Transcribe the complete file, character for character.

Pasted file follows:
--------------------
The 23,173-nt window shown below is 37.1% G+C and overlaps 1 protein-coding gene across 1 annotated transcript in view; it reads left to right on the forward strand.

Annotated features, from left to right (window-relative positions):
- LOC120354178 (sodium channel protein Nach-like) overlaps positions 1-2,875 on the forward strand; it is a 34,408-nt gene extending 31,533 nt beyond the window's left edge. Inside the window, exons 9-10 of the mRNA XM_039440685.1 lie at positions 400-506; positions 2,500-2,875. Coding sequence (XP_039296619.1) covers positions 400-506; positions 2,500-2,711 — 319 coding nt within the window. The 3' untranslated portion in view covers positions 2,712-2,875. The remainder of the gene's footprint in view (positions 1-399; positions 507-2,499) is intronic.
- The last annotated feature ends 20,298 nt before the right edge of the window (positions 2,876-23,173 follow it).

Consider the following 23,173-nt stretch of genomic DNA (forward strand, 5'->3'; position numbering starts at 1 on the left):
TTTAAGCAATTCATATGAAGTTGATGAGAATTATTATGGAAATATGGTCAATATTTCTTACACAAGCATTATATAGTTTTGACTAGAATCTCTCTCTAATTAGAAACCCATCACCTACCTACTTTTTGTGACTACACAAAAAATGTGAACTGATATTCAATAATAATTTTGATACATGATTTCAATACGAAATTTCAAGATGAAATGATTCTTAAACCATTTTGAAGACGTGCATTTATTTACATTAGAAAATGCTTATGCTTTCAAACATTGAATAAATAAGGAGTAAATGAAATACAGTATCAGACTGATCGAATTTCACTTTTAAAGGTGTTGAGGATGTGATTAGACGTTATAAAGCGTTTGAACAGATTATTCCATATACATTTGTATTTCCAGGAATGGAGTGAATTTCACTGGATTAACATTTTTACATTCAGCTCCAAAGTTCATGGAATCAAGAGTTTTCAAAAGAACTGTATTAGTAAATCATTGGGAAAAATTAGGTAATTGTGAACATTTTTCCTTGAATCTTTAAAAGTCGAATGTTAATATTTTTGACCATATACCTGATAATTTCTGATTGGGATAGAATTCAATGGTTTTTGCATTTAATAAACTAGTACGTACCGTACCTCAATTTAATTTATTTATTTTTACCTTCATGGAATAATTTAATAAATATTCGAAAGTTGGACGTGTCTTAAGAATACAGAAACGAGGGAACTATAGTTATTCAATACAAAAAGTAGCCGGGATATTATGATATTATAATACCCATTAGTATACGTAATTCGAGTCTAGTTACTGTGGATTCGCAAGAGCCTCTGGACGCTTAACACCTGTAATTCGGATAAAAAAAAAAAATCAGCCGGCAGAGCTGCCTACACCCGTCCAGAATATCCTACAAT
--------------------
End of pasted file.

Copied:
The 23,173-nt window shown below is 37.1% G+C and overlaps 1 protein-coding gene across 1 annotated transcript in view; it reads left to right on the forward strand.

Annotated features, from left to right (window-relative positions):
- LOC120354178 (sodium channel protein Nach-like) overlaps positions 1-2,875 on the forward strand; it is a 34,408-nt gene extending 31,533 nt beyond the window's left edge. Inside the window, exons 9-10 of the mRNA XM_039440685.1 lie at positions 400-506; positions 2,500-2,875. Coding sequence (XP_039296619.1) covers positions 400-506; positions 2,500-2,711 — 319 coding nt within the window. The 3' untranslated portion in view covers positions 2,712-2,875. The remainder of the gene's footprint in view (positions 1-399; positions 507-2,499) is intronic.
- The last annotated feature ends 20,298 nt before the right edge of the window (positions 2,876-23,173 follow it).

Consider the following 23,173-nt stretch of genomic DNA (forward strand, 5'->3'; position numbering starts at 1 on the left):
TTTAAGCAATTCATATGAAGTTGATGAGAATTATTATGGAAATATGGTCAATATTTCTTACACAAGCATTATATAGTTTTGACTAGAATCTCTCTCTAATTAGAAACCCATCACCTACCTACTTTTTGTGACTACACAAAAAATGTGAACTGATATTCAATAATAATTTTGATACATGATTTCAATACGAAATTTCAAGATGAAATGATTCTTAAACCATTTTGAAGACGTGCATTTATTTACATTAGAAAATGCTTATGCTTTCAAACATTGAATAAATAAGGAGTAAATGAAATACAGTATCAGACTGATCGAATTTCACTTTTAAAGGTGTTGAGGATGTGATTAGACGTTATAAAGCGTTTGAACAGATTATTCCATATACATTTGTATTTCCAGGAATGGAGTGAATTTCACTGGATTAACATTTTTACATTCAGCTCCAAAGTTCATGGAATCAAGAGTTTTCAAAAGAACTGTATTAGTAAATCATTGGGAAAAATTAGGTAATTGTGAACATTTTTCCTTGAATCTTTAAAAGTCGAATGTTAATATTTTTGACCATATACCTGATAATTTCTGATTGGGATAGAATTCAATGGTTTTTGCATTTAATAAACTAGTACGTACCGTACCTCAATTTAATTTATTTATTTTTACCTTCATGGAATAATTTAATAAATATTCGAAAGTTGGACGTGTCTTAAGAATACAGAAACGAGGGAACTATAGTTATTCAATACAAAAAGTAGCCGGGATATTATGATATTATAATACCCATTAGTATACGTAATTCGAGTCTAGTTACTGTGGATTCGCAAGAGCCTCTGGACGCTTAACACCTGTAATTCGGATAAAAAAAAAAAATCAGCCGGCAGAGCTGCCTACACCCGTCCAGAATATCCTACAAT